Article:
In communications receiver applications the above considerations apply to the signal for which the receiver is tuned, hereinafter referred to as the desired signal. Distortion and breakdown may also occur in receivers, due to an undesired signal picked up by the receiver of substantially greater strength than the desired signal. Distortion and breakdown due to the desired signal itself are encountered with mobile receiver equipment, particularly where the desired signal strength can vary over a large range depending on the proximity of the receiver to the transmitter.

It is therefore an object of this invention to provide means for attenuating the signal for an amplifier in an amount varying with the strength of the signal to be applied thereto.

lt is an object of this invention to apply such means to a transistor circuit.

It is an object of this invention to provide means for attenuating the signal for an amplifier in a circuit with automatic gain control (hereinafter known as AGC) in an amount varying with the level of the voltage in the AGC circuit.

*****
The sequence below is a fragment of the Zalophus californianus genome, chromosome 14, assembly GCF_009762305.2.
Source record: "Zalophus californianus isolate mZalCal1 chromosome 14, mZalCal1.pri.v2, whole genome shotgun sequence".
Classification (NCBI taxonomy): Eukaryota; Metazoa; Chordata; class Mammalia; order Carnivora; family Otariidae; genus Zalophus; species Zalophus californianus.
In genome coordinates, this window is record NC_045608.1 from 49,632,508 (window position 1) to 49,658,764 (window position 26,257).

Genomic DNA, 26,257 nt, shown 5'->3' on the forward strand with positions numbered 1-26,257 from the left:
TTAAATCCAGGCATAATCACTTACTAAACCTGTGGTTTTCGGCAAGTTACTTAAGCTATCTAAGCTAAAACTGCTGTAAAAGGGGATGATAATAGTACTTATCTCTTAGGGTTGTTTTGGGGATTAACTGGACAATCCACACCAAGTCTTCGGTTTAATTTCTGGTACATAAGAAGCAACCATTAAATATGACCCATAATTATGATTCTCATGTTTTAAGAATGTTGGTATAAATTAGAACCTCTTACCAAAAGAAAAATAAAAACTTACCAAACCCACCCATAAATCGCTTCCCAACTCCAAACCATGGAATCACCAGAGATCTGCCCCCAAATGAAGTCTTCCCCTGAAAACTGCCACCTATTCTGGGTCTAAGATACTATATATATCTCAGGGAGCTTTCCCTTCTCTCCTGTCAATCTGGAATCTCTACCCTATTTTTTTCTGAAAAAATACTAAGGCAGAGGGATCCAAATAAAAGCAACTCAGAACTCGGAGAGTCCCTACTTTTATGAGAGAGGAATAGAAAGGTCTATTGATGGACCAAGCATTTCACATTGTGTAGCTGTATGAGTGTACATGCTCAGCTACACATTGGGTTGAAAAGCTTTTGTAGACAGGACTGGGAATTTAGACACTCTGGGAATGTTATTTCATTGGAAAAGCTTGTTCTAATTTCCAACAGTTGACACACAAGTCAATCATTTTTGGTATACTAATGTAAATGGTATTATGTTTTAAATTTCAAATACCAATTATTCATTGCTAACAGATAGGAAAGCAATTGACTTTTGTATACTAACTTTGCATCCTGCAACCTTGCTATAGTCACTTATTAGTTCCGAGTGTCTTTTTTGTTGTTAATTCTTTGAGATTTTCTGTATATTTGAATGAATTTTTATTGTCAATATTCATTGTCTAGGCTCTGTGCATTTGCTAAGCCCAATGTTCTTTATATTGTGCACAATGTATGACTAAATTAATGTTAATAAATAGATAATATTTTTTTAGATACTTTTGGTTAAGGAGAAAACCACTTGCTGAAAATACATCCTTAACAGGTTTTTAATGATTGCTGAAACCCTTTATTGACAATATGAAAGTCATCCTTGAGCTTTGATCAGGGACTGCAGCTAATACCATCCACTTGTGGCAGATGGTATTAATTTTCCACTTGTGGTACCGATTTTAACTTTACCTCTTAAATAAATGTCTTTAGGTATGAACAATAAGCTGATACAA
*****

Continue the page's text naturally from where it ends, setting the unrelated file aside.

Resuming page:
It is an object of this invention to provide means for protecting the receiver circuit against signals of undue strength received by the antenna, without distorting the modulation of signals so received.

It is an object of this invention to provide means for shifting the level of signals having peaks ranging between predetermined levels and polarities, received by a circuit, into a signal of less than or greater than a predetermined polarity, as desired, but without substantive distortion of the signal modulation. One function of such means is to protect a receiver circuit against signals of undesired polarities received by an antenna.

It is an object of this invention to provide such signal 'ice level shifting means in a receiver having AGC wherein said predetermined level is controlled by the AGC level.

lt is an object of this invention to provide an amplifier circuit wherein the amplifier input is supplied through a rectifier forming part of an attenuator adapted to receive signals and adapted to pass them in attenuated form to the amplifier but wherein the rectifier is reverse-biased to an amount greater than the input signal range.

It is an object of this invention to provide an amplifier circuit where the input is fed through a reverse-biased rectifier as described above and having AGC and wherein the AGC is connected to vary the reverse-bias of the rectifier'.